Friday, November 2, 2012

Do Financial Incentives Really Work?

The cornerstone of President Obama’s efforts to improve the quality of health care in the US is a series of financial incentives. These incentives reward hospitals that meet certain requirements, and punish those that do not.

It is still a controversial strategy, several months after the first of these incentives rolled out. Many experts attacked the president’s plan, citing some fairly obvious reasoning.

The idea that people will be motivated to do better if they are paid more as a result may seem like common sense, but medicine is complex, Himmelstein said. Often the measures used to determine success do not match the conditions of care or patient outcomes the program is meant to address, he said. Himmelstein said other fields have struggled with pay-for-performance programs. Under national education policy, schools that score poorly on standardized tests receive less funding. “They’re the ones who need it most,” he said. “Is the right reaction to poor quality that those institutions need fewer resources, not more?”

A study was conducted in August, measuring the efficacy of financial incentives to quality of care. While the results weren’t purely negative, they also didn’t exactly celebrate the President’s victory.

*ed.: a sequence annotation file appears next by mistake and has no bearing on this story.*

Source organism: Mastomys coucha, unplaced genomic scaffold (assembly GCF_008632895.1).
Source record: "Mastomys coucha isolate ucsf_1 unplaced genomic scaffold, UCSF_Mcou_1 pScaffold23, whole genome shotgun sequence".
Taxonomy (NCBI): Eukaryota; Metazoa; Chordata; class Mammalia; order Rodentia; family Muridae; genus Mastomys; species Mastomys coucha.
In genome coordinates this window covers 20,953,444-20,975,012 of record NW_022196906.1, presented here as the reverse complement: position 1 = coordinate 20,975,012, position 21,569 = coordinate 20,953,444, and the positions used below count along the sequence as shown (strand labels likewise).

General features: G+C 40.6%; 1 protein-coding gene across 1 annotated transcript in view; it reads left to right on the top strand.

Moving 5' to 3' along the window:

A review of seven studies of primary care programs that paid doctors extra for meeting certain targets, published by the Cochrane Collaboration in September, was inconclusive about the effect on quality of care. “Implementation should proceed with caution,” the authors wrote.

Other studies were less neutral. The New England Journal of Medicine released results showing that financial incentives for performance “did not reduce short-term patient mortality rates.”

What do you think? Are incentives effective in the long term? Do we need a new national strategy to improve quality of care?


Pam Argeris is a thought leader in the Healthcare Industry and possesses extensive, hands-on experience with CMS compliance, and multiple regulatory bodies such as NCQA, JACHO, and DOI. In her role at Merrill Corp., Pam focuses on developing solutions for compliance and quality assurance, delivered in a cost effective manner to improve beneficiary and prospect communications. You can contact Pam at

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